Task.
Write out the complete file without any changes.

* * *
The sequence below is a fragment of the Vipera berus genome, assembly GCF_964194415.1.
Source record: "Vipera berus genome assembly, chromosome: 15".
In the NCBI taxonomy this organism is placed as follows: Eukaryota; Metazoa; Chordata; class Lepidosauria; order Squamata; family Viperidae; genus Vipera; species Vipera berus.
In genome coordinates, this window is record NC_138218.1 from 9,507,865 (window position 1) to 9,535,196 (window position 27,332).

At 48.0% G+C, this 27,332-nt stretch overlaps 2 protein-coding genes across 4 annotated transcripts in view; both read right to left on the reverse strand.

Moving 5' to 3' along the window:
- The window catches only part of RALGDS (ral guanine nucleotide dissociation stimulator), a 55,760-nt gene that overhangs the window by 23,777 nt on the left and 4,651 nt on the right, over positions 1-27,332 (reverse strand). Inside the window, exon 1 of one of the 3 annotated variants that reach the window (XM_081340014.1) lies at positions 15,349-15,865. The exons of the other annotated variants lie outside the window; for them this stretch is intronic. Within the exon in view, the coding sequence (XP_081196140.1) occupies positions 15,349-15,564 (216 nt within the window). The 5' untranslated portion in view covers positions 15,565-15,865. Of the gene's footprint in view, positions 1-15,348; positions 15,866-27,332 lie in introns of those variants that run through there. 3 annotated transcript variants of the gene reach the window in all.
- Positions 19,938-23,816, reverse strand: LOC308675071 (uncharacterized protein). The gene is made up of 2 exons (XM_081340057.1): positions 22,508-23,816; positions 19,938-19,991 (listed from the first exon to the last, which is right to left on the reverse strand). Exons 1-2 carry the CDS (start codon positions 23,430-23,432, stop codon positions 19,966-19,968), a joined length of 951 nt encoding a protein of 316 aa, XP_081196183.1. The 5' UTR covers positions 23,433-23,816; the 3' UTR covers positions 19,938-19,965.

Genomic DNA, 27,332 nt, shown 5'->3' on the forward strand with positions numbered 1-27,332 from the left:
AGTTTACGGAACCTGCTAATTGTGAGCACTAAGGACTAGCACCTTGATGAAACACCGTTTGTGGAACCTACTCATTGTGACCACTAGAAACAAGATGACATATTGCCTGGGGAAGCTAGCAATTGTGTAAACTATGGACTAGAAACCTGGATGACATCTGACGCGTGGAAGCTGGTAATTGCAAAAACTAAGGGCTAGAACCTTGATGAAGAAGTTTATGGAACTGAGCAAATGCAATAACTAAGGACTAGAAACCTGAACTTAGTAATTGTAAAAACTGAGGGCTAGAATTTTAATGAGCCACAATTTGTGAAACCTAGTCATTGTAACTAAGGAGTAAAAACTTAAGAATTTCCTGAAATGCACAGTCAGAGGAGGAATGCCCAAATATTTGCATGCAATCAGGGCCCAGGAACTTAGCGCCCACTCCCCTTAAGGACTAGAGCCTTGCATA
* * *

The sequence below is a fragment of the Vipera berus genome, assembly GCF_964194415.1.
Source record: "Vipera berus genome assembly, chromosome: 15".
In the NCBI taxonomy this organism is placed as follows: Eukaryota; Metazoa; Chordata; class Lepidosauria; order Squamata; family Viperidae; genus Vipera; species Vipera berus.
In genome coordinates, this window is record NC_138218.1 from 9,507,865 (window position 1) to 9,535,196 (window position 27,332).

At 48.0% G+C, this 27,332-nt stretch overlaps 2 protein-coding genes across 4 annotated transcripts in view; both read right to left on the reverse strand.

Moving 5' to 3' along the window:
- The window catches only part of RALGDS (ral guanine nucleotide dissociation stimulator), a 55,760-nt gene that overhangs the window by 23,777 nt on the left and 4,651 nt on the right, over positions 1-27,332 (reverse strand). Inside the window, exon 1 of one of the 3 annotated variants that reach the window (XM_081340014.1) lies at positions 15,349-15,865. The exons of the other annotated variants lie outside the window; for them this stretch is intronic. Within the exon in view, the coding sequence (XP_081196140.1) occupies positions 15,349-15,564 (216 nt within the window). The 5' untranslated portion in view covers positions 15,565-15,865. Of the gene's footprint in view, positions 1-15,348; positions 15,866-27,332 lie in introns of those variants that run through there. 3 annotated transcript variants of the gene reach the window in all.
- Positions 19,938-23,816, reverse strand: LOC308675071 (uncharacterized protein). The gene is made up of 2 exons (XM_081340057.1): positions 22,508-23,816; positions 19,938-19,991 (listed from the first exon to the last, which is right to left on the reverse strand). Exons 1-2 carry the CDS (start codon positions 23,430-23,432, stop codon positions 19,966-19,968), a joined length of 951 nt encoding a protein of 316 aa, XP_081196183.1. The 5' UTR covers positions 23,433-23,816; the 3' UTR covers positions 19,938-19,965.

Genomic DNA, 27,332 nt, shown 5'->3' on the forward strand with positions numbered 1-27,332 from the left:
AGTTTACGGAACCTGCTAATTGTGAGCACTAAGGACTAGCACCTTGATGAAACACCGTTTGTGGAACCTACTCATTGTGACCACTAGAAACAAGATGACATATTGCCTGGGGAAGCTAGCAATTGTGTAAACTATGGACTAGAAACCTGGATGACATCTGACGCGTGGAAGCTGGTAATTGCAAAAACTAAGGGCTAGAACCTTGATGAAGAAGTTTATGGAACTGAGCAAATGCAATAACTAAGGACTAGAAACCTGAACTTAGTAATTGTAAAAACTGAGGGCTAGAATTTTAATGAGCCACAATTTGTGAAACCTAGTCATTGTAACTAAGGAGTAAAAACTTAAGAATTTCCTGAAATGCACAGTCAGAGGAGGAATGCCCAAATATTTGCATGCAATCAGGGCCCAGGAACTTAGCGCCCACTCCCCTTAAGGACTAGAGCCTTGCATA